x Abu Dhabi, UAESaturday 20 January 2018

Is personal privacy in the digital world now an outmoded concept?

Battle lines are being drawn as the global fight to establish ownership of the vast ocean of personal information now available on the internet simmers.

Unrestricted use of new technology such as facial recognition could prove damaging for many individuals. Dave Thompson / PA Archive
Unrestricted use of new technology such as facial recognition could prove damaging for many individuals. Dave Thompson / PA Archive

Tracking technology unveiled by United States defence contractor Raytheon has sounded the opening bell for the first round of a global fight to establish ownership of the vast ocean of personal information now available on the internet.

In one corner are the US security forces and companies such as Google and Facebook that are anxious to obtain maximum advantage from mining the Web for all the information they can.

In the other corner are digital privacy rights groups and the European Commission, which fear the widespread adoption of smartphones and the rising use of social networking websites will combine with the latest algorithmic number-crunching software to create an Orwellian society where personal privacy is a thing of the past.

Raytheon's Rapid Information Overlay Technology can be used to track individuals across websites such as the social networking giant Facebook, the online chat service Twitter and through location-based social networking sites like Foursquare.

"What's new is the ability to put all this information together with an overlay from your activity on social networks. And consumers worldwide have shown that they have little hesitancy to open up their private lives on social networks," says Tony Baer, principal analyst at research firm Ovum.

"We now have the platform technology that can ingest and aggregate this data, and the powerful programmatic frameworks to analyse it. This is all very Big Brotherish. Get used to it."

In some regions, however, moves are now being made to limit the degree to which third parties can trawl online digital data to track our movements and habits.

The European Commission has proposed legislation that would give people a degree of control over personalised digital profiling or surveillance while creating a global standard for privacy protection.

But developments in already sophisticated tracking technologies are outstripping the efforts of bodies such as the European Commission to safeguard personal privacy. The latest tracking software uses chips powerful enough to process data-crunching algorithmic mathematical calculations not only to track but also predict individuals' movements.

Rob Enderle, a principal analysts at research firm the Enderle Group, says that as video cameras, facial recognition, image tracking and data analytics tools improve, "folks with access to these tools will not only know with a high degree of accuracy where we've been but where we are going".

In common with many of those close to the technology sector, Mr Enderle is concerned that the unrestricted use of sophisticated new tracking technologies could be damaging for many individuals.

"Let's say you like an In-N-Out burger place that is near your work but also near an elementary school. The tracking software mistakenly shows you going to an elementary school around lunch time several times a week and concludes that you may be a paedophile attaching that as a flag to your record," says Mr Enderle.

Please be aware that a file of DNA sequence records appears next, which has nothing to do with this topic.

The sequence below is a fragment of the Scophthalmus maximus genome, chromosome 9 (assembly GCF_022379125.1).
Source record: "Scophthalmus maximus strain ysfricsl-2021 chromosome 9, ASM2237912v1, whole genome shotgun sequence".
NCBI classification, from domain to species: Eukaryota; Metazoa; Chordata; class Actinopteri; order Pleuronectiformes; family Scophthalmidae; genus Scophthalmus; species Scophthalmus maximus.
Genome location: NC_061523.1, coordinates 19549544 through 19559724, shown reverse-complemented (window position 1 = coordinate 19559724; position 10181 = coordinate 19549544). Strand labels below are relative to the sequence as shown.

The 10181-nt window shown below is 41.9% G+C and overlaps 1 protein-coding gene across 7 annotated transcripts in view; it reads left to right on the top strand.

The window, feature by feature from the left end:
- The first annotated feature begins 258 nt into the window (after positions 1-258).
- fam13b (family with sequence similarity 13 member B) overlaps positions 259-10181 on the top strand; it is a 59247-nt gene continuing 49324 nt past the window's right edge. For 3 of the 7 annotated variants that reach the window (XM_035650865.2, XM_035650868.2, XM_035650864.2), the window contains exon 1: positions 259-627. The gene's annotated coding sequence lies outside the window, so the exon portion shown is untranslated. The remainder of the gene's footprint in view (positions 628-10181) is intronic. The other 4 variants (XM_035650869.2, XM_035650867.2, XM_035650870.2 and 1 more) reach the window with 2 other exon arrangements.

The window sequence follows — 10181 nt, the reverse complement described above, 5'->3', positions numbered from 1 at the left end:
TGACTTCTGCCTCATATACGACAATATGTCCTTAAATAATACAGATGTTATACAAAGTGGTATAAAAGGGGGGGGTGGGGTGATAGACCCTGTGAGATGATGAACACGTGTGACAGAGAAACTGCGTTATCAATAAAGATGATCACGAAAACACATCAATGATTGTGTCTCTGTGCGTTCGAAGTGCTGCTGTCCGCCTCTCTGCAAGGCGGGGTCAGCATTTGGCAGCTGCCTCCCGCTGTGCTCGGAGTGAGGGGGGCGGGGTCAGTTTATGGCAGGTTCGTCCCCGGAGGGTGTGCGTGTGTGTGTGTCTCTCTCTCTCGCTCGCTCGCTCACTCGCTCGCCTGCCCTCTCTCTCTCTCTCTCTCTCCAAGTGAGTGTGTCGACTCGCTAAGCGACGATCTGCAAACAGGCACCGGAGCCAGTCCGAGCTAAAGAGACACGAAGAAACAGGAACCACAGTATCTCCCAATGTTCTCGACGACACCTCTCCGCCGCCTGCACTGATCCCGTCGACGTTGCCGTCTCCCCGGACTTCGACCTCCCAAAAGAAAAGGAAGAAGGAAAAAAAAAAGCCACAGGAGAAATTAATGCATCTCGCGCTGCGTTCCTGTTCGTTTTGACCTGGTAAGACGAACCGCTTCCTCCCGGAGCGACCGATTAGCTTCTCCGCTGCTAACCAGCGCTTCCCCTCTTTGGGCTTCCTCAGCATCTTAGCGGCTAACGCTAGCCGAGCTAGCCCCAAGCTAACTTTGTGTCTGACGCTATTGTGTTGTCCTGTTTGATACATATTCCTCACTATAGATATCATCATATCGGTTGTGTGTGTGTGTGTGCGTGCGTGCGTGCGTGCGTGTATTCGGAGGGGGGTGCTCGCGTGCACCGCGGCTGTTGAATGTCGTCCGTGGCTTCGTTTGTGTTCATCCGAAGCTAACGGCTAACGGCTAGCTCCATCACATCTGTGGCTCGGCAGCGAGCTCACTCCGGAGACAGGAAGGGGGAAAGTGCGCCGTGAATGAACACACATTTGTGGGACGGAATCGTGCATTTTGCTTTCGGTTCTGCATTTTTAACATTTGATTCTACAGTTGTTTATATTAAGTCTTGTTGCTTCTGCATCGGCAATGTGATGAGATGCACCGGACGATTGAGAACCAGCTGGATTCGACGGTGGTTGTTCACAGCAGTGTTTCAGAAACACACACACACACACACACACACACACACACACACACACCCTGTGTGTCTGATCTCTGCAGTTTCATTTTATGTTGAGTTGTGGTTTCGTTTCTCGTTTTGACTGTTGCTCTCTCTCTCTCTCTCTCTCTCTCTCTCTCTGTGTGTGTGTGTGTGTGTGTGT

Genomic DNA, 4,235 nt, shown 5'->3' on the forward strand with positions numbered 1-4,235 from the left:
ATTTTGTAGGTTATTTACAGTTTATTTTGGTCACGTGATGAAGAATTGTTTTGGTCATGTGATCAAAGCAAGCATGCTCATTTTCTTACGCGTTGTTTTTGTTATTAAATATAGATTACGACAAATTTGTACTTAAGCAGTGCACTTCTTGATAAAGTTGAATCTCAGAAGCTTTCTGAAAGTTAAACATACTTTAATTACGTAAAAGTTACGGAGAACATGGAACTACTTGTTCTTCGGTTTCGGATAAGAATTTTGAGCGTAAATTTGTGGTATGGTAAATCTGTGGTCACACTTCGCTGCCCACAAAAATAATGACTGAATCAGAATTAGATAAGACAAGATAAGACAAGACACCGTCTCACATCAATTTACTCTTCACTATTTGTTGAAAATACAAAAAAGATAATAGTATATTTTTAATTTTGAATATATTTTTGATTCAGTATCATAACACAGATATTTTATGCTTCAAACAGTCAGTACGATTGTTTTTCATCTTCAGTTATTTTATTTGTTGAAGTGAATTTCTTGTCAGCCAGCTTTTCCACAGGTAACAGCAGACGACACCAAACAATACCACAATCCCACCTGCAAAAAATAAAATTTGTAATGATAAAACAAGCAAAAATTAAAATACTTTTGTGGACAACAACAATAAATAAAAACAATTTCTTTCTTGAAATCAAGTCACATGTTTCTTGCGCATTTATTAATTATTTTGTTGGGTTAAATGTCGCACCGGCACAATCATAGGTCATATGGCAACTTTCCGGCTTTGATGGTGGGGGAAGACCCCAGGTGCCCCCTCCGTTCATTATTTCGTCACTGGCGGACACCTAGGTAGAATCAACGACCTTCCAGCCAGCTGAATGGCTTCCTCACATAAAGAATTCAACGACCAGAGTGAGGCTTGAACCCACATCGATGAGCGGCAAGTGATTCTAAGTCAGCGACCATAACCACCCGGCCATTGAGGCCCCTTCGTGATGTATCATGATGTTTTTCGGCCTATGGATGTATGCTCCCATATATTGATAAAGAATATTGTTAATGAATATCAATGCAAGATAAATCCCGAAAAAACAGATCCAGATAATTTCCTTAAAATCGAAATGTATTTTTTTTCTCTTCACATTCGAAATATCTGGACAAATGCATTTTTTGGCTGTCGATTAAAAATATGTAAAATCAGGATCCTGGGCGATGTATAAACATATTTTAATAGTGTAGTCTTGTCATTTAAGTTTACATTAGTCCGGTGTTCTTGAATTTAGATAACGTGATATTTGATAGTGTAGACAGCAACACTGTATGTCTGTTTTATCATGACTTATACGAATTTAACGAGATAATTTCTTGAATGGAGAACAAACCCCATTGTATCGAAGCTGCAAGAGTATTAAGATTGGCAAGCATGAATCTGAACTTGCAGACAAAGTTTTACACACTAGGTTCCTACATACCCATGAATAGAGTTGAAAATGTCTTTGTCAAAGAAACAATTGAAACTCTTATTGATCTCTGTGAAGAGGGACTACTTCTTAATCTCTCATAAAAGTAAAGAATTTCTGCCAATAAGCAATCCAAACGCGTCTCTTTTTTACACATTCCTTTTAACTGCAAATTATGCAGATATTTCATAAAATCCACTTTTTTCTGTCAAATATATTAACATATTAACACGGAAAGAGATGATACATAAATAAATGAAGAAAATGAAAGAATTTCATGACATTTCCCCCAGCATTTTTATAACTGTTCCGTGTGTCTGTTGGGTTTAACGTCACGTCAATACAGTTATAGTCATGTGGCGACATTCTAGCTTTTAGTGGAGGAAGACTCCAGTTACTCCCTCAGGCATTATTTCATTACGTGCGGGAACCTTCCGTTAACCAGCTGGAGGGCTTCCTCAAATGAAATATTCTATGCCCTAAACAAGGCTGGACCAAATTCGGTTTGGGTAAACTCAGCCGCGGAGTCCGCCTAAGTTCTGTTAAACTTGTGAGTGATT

He believes that there is still plenty of room for cases of mistaken identity even given the relative sophistication of today's tracking software.

"Most of this stuff is in its infancy still and each component has a relatively low level of accuracy which, when combined with other components with low accuracy, could be reporting you doing a lot of things you never did because someone looked like you," says Mr Enderle.

In regions where conflict is occurring such as some countries in the Middle East, the consequences of this kind of mistaken digital identity could be more serious.

According to Forbes magazine, software such as that developed by Raytheon that profiles an individual's movements also assists government agencies to target suspected terrorists with drone-launched Hellfire missiles. And Raytheon has confirmed it is primarily in the business of supplying counter-terrorism agencies with the most up-to-date tracking technology possible.

"Raytheon, as a leader in cybersecurity, offers advanced capabilities to government customers. We're focused on providing them the best available solutions that meet their constantly evolving requirements," said the company spokesman Dave Desilets.

Officials such as European Union member of Parliament Jan Philipp Albrecht are also wary of the ways in which tracking technology can be used commercially. The US data collection industry, dominated by online giants such as Google and Yahoo, has already reached a stage where online marketeers can create a "360 degree" profile of an individual by trawling the internet for any data relating to their actions, behaviour, locations and relationships.

The increasing worldwide adoption of smartphones carrying global positioning system (GPS) tracking chips and the growth of geolocation services such as FourSquare also mean that it will become increasingly easy to track consumers' movements and behaviour.

Reports of new trackable devices such as a digital watch being developed by Apple to perform many of the functions of an iPad or iPhone indicate that today's tracking technology may still be in its infancy.

As data collection grows into a multibillion-dollar global industry and tracking technology becomes increasingly crucial to US defence strategy, humanity may soon be forced to reevaluate its definition of personal privacy.